Senator Quits Credit Union Job Amid Harassment Claims
Missouri State Senator Paul LeVota (D-Independence), has resigned from his Senate seat and position as a leadership development trainer at the $2 billion CommunityAmerica Credit Union amid sexual harassment allegations from a college student intern that he has repeatedly denied.
“I have tendered my resignation from the Missouri Senate effective Aug. 23, 2015,” LeVota wrote in an email statement to CU Times on Aug. 4. “Since the Missouri Senate is a part-time position, I have also resigned from my other part-time position in the private sector to take a full-time opportunity.”
That part-time position was at the Lenexa, Kan.-based CommunityAmerica CU, where LeVota worked for more than three years. Before that, he also worked as an independent training consultant for various organizations across the nation, including credit union associations, AT&T and H&R Block.
“It is not in the best interest of my family, myself or the Senate to spend time and focus on dealing with the veracity of false allegations and character assassination against me,” he wrote.
His resignations follow the disclosure of two reports that investigated sexual harassment claims made against the Senator by a University of Central Missouri student intern who worked in LeVota's Senate office.
These allegations do not involve his work with CommunityAmerica CU.
The Missouri Senate's report did not name the intern, but the Kansas City Star identified her as Alissa Hembree.
The Senate report said LaVota allegedly sent Hembree unwelcomed text messages, made sexual advances to her that she rejected, and then retaliated against her in the Senate office and called her derogatory names.
Some of the text messages from LaVota, though not overtly sexual, were described by Hembree as unwelcome, with content that described her as “perfect and beautiful,” according to the Senate report.
Additionally, after LaVota and Hembree attended a lobbyist event at a local bar, the Senator suggested she stay the night at his duplex so she wouldn't have to drive home. Hembree, who is of legal drinking age, admitted to having a few drinks with dinner that night. She also described LaVota as being intoxicated.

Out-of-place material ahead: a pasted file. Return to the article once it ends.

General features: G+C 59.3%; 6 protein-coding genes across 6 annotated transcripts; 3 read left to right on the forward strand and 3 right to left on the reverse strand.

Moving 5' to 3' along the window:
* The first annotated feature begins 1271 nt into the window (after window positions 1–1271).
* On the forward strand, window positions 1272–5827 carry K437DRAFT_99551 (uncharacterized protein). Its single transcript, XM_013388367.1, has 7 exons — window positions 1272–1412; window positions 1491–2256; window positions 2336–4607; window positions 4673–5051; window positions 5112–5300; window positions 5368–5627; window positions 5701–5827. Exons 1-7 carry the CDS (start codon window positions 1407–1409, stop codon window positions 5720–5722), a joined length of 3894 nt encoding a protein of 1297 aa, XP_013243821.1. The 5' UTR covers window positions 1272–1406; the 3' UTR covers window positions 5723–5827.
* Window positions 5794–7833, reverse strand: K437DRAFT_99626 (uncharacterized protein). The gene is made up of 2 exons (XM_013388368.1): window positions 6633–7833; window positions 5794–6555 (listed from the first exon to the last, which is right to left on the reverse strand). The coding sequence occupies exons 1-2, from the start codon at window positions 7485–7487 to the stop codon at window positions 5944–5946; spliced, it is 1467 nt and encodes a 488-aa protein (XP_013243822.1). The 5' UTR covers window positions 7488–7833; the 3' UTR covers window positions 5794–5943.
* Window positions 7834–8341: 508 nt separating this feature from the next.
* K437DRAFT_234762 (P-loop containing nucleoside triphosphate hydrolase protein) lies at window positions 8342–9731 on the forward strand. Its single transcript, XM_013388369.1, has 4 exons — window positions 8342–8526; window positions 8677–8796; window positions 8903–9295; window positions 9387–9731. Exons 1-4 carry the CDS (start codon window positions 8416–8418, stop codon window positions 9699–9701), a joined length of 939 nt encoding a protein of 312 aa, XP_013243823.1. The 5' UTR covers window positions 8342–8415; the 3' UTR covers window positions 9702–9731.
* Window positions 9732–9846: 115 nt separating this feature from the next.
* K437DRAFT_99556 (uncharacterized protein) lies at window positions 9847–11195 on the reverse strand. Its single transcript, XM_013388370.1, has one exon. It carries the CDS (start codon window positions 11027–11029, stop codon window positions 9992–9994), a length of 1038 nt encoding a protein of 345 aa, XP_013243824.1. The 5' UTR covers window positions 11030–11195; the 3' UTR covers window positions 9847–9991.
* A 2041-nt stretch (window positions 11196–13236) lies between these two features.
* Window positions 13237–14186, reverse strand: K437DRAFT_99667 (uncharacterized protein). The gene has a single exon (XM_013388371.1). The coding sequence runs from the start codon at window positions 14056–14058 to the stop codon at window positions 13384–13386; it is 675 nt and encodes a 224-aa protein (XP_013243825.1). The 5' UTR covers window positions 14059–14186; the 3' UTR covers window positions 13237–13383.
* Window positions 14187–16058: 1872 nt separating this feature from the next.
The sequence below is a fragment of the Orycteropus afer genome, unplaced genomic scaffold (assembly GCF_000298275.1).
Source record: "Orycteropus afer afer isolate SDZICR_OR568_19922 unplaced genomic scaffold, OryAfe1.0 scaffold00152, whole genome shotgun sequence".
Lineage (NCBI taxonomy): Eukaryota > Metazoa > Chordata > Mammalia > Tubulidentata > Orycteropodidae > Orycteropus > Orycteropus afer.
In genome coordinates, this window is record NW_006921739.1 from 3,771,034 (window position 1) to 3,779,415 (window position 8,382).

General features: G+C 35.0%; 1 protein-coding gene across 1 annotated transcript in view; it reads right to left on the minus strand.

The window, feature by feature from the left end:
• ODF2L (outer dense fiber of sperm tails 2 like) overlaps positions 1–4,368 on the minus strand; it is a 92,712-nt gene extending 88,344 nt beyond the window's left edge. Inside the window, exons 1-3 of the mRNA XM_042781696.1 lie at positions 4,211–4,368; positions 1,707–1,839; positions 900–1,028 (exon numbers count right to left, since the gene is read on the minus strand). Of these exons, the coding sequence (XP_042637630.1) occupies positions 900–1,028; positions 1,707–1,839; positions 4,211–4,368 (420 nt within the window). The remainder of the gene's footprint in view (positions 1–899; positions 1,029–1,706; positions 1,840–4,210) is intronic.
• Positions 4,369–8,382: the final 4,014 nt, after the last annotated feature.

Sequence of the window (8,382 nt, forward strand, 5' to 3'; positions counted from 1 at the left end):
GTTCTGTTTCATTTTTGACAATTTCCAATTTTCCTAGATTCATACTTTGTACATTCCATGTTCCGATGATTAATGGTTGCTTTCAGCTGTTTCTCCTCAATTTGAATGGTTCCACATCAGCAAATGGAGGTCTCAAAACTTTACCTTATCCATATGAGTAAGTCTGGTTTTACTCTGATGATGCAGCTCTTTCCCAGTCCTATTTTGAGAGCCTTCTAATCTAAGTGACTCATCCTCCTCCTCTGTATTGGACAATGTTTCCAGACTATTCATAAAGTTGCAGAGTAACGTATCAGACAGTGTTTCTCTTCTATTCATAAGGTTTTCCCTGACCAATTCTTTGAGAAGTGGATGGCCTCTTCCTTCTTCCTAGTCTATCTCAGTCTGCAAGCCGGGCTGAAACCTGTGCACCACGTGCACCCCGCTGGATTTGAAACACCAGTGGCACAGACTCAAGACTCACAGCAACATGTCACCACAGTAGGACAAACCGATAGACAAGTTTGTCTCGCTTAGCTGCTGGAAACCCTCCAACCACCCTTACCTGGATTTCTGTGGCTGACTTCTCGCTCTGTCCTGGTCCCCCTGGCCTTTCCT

According to the Senate report, LaVota twice made the comment, “If you want to sleep with me tonight, I won't tell you no.” After Hembree rejected that proposition, LaVota apologized. Nevertheless, he continued to act in a flirtatious manner, according to the report.
Hembree also reported LaVota retaliated against her by shunning her, not giving her assignments and calling her derogatory names.
“The student intern reported she felt isolated and subjected to the rumor mill around the Capitol that she was in trouble and should be avoided,” according to the Senate report.
The university also conducted a Title IX investigation regarding the sexual harassment allegations. Although the Senate report did not draw conclusions, the university report did.
“The preponderance of evidence substantiates the investigators’ finding that Senator LeVota directed unwelcome sexual advances and comments toward Ms. Hembree,” according to a Kansas City Star article that published details of the university's report.
“As I stated before, I did not engage in harassment of any intern in the Missouri Senate,” LaVota wrote in his email response to CU Times. “At no time did I act inappropriately, through text messages or in person, with this intern or anyone else. I never asked her to do anything inappropriate; I never contacted her after hours, I never made sexual advances toward her, and I never retaliated against her in any way. I willingly cooperated with Senate investigators during this process and the investigation found no proof of misconduct.”
Even though CommunityAmerica CU confirmed that LaVota resigned from his position, as a practice it does not discuss personnel matters that are not part of an employment verification or referral inquiry, Amanda Clark, CommunityAmerica's public relations manager, said in a prepared statement.
LaVota was elected to the 11th Senate District seat in eastern Jackson County, Missouri in January 2013.
In 2003, he was elected as a Missouri state representative and served as the House Minority Leader from 2007 to 2010.
“In my entire time as a public official, I have focused on issues to help people such as expanding health insurance, raising the minimum wage and equal pay for all,” LaVota continued. “I want to thank all of my supporters over my years in public service and I look forward to joining the ranks as a private individual and contributing to my community in that way.”